Ward Bond was discovered thanks to his ''ugly face''

Good looks aren't everything in Hollywood. Especially for a tough character actor.

The Everett Collection / Salute (1929)

The University of Southern California won its first college football national championship in 1928. The Trojan earned another nickname as they bruised opponents on the gridiron (like their 78–7 drubbing of Arizona that season). The press dubbed USC the "Thundering Herd." Much of that success was thanks to big uglies in the trenches like Ward Bond. 

We use "uglies" endearingly. Also, that's not our description, but rather the assessment of a Hollywood legend.

Three decades later, in 1957, when Bond was a grizzled veteran actor saddling up for the premiere of his new series Wagon Train, he looked back to the start of his career. He was discovered on the USC practice field.

John Ford was seeking talent for a pigskin flick called Salute. The movie centered around the Army-Navy rivalry. Ford, now considered one of the greatest directors in film history, decided to cast some of the "Thundering Herd" as Midshipmen.

"Get me that one with the ugly face," Ford said, gesturing to Bond. 

And that is how Ward Bond became an actor. He played "Midshipman Harold." One of his USC football buddies was enlisted for the production, as well. His name was Marion "Duke" Morrison, but today everybody just knows him as John Wayne.

Wayne worked as a "prop boy" and uncredited extra in Salute. Bond and Wayne became close friends and 10 years later, worked together with John Ford on Stagecoach. Wayne would become an American icon. Bond settled into a career as a tough or baddies in countless Westerns. 

He credited his horse-riding skills. In his eye, other actors were phonies. He knew how to ride.

"I mean really ride. Some of these guys look like I would like if I were flyin' a B-36," he told columnist Hal Humphrey. "I saw one on TV who mounted like an old woman. Then he leans forward, pulls back the reins and starts flappin' his arms. The poor horse didn't know that to do." Bond had been riding horses since he was a kid.

"I guess you could say I'm my own technical advisor on Wagon Train," Bond bragged. "I read a lot of Western stuff myself."

By that point, in 1957, Bond reckoned that he had "been the villainous heavy of the hero's side-kick in about 150 Western movies." 

Not too shabby for "the one with the ugly face."

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Cougar90 14 months ago
It wasn't his face that was ugly. It was his anti-Jewish beliefs.
RichLorn 29 months ago
"Bond and Wayne became close friends and 10 years later, worked together with John Ford on Stagecoach. "
I'm not trying to be picky, but according to IMDB, Ward Bond did not appear in Stagecoach.
Blake3b 29 months ago
He is soooo NOT ugly! In the black and white photo he is super hot, very manly!
bjr1959 29 months ago
Ward Bond is Wagon Train. What a man, "when men were men, and women were proud of it." Ward could play anything. It's interesting too that the last Wagon Train only had Frank McGrath and Terry Wilson in it, The Jarbo Pierce Story. They were both buddies of Ward and stuntmen and he insisted they be on the show when he signed his contract. Smart man. They were the only ones to stay with the show through it entire run. What a man and so handsome.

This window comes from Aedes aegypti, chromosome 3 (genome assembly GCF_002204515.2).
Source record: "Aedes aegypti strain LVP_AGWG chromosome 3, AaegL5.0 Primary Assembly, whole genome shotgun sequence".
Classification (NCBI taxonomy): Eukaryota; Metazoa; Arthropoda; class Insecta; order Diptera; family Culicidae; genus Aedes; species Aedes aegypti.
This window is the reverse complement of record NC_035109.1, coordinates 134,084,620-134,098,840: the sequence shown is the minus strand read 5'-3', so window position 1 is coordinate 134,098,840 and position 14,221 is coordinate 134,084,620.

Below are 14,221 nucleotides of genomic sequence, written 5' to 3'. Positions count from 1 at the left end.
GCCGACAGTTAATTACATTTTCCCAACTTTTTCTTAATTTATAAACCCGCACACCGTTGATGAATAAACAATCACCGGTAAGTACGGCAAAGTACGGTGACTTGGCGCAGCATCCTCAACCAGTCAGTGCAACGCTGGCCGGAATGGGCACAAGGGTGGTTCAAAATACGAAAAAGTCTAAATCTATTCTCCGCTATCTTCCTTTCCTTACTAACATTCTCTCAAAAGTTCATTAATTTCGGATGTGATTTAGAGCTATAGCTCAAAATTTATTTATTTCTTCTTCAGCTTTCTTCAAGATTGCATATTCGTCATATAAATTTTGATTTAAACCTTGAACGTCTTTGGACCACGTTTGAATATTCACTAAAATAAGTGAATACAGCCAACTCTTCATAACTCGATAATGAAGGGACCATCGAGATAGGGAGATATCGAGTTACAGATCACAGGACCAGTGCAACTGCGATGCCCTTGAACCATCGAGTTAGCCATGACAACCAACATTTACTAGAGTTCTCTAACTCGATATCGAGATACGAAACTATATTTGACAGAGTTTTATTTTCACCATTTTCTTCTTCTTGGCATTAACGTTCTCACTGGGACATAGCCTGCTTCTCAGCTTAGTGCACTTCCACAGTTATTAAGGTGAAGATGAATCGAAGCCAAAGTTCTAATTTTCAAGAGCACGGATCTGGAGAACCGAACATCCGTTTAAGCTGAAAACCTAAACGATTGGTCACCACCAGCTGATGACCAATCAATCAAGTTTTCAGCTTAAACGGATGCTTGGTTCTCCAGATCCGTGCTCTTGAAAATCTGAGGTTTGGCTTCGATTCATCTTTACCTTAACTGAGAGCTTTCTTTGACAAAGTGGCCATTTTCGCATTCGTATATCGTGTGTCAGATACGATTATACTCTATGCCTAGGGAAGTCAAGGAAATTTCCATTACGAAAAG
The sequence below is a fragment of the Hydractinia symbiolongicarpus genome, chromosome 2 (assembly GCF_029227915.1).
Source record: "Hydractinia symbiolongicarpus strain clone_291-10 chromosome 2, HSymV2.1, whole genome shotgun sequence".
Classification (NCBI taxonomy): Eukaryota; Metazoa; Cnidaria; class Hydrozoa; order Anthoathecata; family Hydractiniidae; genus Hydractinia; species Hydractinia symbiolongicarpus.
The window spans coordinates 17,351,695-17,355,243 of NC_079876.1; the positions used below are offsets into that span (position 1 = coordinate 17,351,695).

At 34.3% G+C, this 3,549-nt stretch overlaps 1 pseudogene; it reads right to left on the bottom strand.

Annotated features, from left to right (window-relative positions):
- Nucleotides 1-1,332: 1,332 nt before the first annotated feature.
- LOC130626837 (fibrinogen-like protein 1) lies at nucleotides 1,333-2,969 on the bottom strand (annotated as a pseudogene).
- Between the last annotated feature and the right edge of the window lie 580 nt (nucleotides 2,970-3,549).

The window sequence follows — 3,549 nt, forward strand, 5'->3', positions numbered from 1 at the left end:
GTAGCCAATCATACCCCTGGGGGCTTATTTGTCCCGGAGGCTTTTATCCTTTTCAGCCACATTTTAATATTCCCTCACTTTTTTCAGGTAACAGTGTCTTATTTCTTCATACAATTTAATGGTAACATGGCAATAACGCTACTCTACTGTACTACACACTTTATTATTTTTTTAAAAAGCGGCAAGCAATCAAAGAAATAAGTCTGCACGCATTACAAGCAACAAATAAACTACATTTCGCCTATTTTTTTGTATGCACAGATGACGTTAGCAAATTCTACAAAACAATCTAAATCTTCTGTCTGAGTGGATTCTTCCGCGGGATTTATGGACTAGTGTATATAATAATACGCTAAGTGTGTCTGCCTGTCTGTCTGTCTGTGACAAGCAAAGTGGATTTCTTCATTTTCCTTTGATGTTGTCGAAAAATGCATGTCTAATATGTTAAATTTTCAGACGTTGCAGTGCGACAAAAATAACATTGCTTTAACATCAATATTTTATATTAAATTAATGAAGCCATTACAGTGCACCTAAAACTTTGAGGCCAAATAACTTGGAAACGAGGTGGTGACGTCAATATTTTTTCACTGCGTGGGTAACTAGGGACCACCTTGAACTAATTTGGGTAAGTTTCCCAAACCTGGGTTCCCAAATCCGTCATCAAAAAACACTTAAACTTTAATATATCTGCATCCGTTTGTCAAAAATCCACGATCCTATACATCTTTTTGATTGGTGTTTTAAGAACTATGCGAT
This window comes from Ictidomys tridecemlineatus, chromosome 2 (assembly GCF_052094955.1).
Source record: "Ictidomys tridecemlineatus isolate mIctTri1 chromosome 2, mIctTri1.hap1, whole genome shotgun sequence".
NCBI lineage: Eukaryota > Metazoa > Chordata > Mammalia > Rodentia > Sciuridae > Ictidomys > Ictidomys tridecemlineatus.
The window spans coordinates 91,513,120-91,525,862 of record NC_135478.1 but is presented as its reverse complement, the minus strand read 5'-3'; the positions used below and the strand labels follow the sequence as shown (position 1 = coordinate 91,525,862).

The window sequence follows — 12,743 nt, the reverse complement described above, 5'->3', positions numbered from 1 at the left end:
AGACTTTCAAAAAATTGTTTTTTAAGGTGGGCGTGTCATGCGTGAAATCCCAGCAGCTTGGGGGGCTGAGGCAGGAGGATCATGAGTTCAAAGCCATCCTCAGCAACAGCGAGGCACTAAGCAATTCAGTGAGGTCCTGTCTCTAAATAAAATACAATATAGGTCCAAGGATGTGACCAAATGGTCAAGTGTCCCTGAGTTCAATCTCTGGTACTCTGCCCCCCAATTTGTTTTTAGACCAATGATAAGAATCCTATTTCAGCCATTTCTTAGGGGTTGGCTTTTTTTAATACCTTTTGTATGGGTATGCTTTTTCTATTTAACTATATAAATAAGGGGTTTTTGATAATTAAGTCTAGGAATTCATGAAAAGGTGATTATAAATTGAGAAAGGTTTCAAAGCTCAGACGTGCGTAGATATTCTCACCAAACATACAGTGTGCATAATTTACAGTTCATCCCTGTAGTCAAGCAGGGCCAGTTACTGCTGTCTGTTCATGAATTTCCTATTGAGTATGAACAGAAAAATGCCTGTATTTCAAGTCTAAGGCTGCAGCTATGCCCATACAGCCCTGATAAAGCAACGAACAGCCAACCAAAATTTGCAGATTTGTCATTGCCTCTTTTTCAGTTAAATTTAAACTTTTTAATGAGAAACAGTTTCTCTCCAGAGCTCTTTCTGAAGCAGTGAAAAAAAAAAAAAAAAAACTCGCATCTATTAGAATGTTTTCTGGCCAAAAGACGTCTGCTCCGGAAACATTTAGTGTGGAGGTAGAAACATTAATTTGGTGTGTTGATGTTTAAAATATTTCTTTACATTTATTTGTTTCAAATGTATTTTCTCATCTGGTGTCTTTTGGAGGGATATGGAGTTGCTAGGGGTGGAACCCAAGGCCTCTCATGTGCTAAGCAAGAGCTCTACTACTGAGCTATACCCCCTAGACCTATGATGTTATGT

Sooner 29 months ago
I don't think he's ugly. He has a rugged, manly face, which in my opinion is handsome.
Bertpar68 29 months ago
He was in the movie"It's a Wonderful Life". He was Bert, the police officer.
StrayCat 29 months ago
The article states: Bond and Wayne became close friends and 10 years later, worked together with John Ford on Stagecoach.

I don't believe Bond was in that movie.
LoveMETV22 StrayCat 29 months ago
John Ford originally wanted Ward Bond to play Buck the stage driver but gave the role to
Andy Devine when he found that Bond couldn't drive a "six-up" stagecoach and there wasn't time to teach him.
So Bond worked with Ford. Unfortunately he didn't appear as the role was given to Devine.
KJExpress 29 months ago
I've seen him in lots of movies and I certainly never considered him to be ugly.
Runeshaper 29 months ago
Wow! I never knew that Ward Bond and The Duke got picked up for the same film while playing football together. That's AWESOME! Both were GREAT actors (-:
Andybandit 29 months ago
Ward Bond was not ugly. He was good on Wagon Train.
LoveMETV22 29 months ago
Ward Bond, John Wayne, and John Ford were all legendary in their own respect. Perhaps a personality trait of Ford's would explain why he would refer to Ward Bond as ugly?
Pacificsun 29 months ago
Wagon Train is a very solid show.
bagandwallyfan52 29 months ago
Ward Bond and Shemp Howard
Of The Three Stooges were NOT
BrittReid bagandwallyfan52 29 months ago
Shemp made a great punching bag.
harlow1313 29 months ago
Blessed are the Rondo Hattons and Charles Bukowskis of the world. Wabi-sabi, flawed beauty.
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MrsPhilHarris Pacificsun 29 months ago
You got the right. Now everyone has chiclet teeth and flawless skin. So many celebrities look the same.
Moverfan harlow1313 29 months ago
Plastic-faced? My dear fellow contributor, have you LOOKED at Harrison Ford? (Oh, my, my, my, my, my...)
Pacificsun Moverfan 29 months ago
I just did, lately, a collection of photos. Well Clooney and Ford are aging now along with the rest of us, and that maturity starts making them look more distinguished. But they didn't start out as character actors, and that's kind of what we're referencing here.
CaptainDunsel justjeff 29 months ago
R.G. Armstrong; Virginia Gregg; Ernest Borgnine; Gerald S. O'Loughlin; Reta Shaw; George Murdock...
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